Pope Francis oversaw the diocesan phase of Shaw’s cause while he was serving as archbishop of the Argentine capital.
The pope praised Shaw in a 2015 interview with the Mexican television station Televisa.
He said: “Enrique Shaw was rich, yet saintly. A person can have money. God gives it to him so he can administer it well, and this man administered it well.”
The pope added that Shaw used his wealth “not with paternalism, but by fostering the growth of people who needed help.”
The decree means that Shaw can now be referred to as “Venerable.”
Heroic virtue is one of the requirements for beatification in the Catholic Church. A verified miracle attributed to the candidate’s intercession is also usually required.
Pope Francis also authorized a decree Saturday recognizing the martyrdoms of 12 members of the Redemptorists religious congregation killed during the Spanish Civil War.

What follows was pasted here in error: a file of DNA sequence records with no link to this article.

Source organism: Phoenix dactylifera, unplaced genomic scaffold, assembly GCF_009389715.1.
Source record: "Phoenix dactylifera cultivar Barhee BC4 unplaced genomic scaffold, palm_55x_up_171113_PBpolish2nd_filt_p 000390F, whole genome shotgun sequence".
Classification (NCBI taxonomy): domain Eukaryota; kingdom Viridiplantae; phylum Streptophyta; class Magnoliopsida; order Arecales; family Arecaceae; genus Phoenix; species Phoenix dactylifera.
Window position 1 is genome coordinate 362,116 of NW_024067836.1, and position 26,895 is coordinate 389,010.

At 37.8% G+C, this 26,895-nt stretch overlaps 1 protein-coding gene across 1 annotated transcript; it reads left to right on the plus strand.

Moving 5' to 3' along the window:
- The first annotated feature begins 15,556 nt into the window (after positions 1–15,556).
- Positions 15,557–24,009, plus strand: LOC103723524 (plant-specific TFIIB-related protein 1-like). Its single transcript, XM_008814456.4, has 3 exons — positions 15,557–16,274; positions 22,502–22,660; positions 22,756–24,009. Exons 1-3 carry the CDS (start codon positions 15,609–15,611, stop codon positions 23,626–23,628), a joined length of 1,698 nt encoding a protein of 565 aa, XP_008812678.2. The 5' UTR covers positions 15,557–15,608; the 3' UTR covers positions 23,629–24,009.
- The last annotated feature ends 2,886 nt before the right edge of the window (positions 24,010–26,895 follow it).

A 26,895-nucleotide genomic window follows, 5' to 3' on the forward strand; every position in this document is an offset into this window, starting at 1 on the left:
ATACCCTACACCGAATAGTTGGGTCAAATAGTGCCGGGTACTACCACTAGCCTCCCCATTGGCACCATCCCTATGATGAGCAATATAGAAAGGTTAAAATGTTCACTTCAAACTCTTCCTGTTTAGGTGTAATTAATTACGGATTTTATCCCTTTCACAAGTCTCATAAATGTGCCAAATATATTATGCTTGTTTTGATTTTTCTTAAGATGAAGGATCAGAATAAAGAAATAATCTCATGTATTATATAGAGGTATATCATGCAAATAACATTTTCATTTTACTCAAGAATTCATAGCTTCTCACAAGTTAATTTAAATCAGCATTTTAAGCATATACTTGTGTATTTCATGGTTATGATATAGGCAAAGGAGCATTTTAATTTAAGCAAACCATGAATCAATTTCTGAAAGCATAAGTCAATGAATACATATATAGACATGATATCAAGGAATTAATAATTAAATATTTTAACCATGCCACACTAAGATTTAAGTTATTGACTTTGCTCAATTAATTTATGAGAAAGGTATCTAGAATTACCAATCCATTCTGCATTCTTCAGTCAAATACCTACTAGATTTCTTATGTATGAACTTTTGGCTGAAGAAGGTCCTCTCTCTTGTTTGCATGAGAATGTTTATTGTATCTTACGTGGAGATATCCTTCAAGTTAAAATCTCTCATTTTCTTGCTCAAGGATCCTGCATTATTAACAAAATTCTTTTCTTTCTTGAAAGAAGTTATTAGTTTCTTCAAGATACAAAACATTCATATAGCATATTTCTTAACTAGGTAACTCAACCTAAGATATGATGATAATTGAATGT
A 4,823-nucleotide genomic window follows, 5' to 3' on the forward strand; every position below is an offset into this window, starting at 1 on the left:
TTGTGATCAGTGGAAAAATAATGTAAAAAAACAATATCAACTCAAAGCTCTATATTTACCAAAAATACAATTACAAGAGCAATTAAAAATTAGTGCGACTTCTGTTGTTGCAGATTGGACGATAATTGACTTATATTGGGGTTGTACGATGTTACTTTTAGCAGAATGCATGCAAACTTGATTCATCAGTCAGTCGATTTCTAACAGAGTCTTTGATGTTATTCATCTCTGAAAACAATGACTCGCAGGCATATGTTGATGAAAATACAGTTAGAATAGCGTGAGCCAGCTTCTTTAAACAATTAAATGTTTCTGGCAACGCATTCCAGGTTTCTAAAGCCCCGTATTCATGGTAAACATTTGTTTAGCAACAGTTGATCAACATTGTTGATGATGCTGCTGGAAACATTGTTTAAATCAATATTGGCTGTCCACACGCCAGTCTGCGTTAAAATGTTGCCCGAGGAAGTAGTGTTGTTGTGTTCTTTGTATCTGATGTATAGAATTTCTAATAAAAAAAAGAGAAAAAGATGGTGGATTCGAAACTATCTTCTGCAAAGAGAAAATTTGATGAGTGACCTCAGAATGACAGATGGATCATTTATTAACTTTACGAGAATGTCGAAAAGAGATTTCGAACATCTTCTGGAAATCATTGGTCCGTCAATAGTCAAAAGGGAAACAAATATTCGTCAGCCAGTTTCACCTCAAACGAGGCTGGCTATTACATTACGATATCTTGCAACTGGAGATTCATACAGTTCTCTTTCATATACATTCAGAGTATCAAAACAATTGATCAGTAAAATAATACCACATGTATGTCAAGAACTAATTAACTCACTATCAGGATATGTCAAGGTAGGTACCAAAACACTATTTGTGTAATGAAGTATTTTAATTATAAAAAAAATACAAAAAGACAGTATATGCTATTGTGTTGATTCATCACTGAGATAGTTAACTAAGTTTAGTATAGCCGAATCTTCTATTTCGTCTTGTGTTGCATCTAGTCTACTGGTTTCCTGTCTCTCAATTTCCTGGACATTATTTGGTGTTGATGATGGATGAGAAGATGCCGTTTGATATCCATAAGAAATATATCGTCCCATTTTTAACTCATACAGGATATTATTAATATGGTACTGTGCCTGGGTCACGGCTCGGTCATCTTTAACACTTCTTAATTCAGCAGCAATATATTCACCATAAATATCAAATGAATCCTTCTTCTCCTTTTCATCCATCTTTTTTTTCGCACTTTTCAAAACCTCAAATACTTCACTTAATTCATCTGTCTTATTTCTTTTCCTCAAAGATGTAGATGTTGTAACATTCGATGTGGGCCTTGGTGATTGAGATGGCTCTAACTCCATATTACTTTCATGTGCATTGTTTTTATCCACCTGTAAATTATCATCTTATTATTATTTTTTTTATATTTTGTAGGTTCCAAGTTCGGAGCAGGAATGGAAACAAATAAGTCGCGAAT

He formally acknowledged that Vincenzo Nicasio Renuncio Toribio and his 11 companions were killed in hatred of the faith in the Spanish capital, Madrid, in 1936.
In addition, the pope approved decrees recognizing the heroic virtues of four other candidates for canonization:
• Cardinal Pietro Marcellino Corradini (1658-1743), the bishop of the Italian diocese of Frascati who founded the Collegine Sisters of the Holy Family, providing religious instruction for girls.
• Emanuele Stablum (1895-1950), an Italian physician who belonged to the Congregation of the Sons of the Immaculate Conception (C.F.I.C.)
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• María de los Desamparados Portilla Crespo (1925-1996), a Spanish laywoman and mother of 11 children. Known as Amparo Portilla Crespo, she was renowned for her care of the poor and sick, and the serenity with which she accepted her diagnosis of terminal lung cancer.
• Anfrosina Berardi (1920-1933), an Italian girl known for devotion to the Virgin Mary who died at the age of 12 from complications following appendicitis.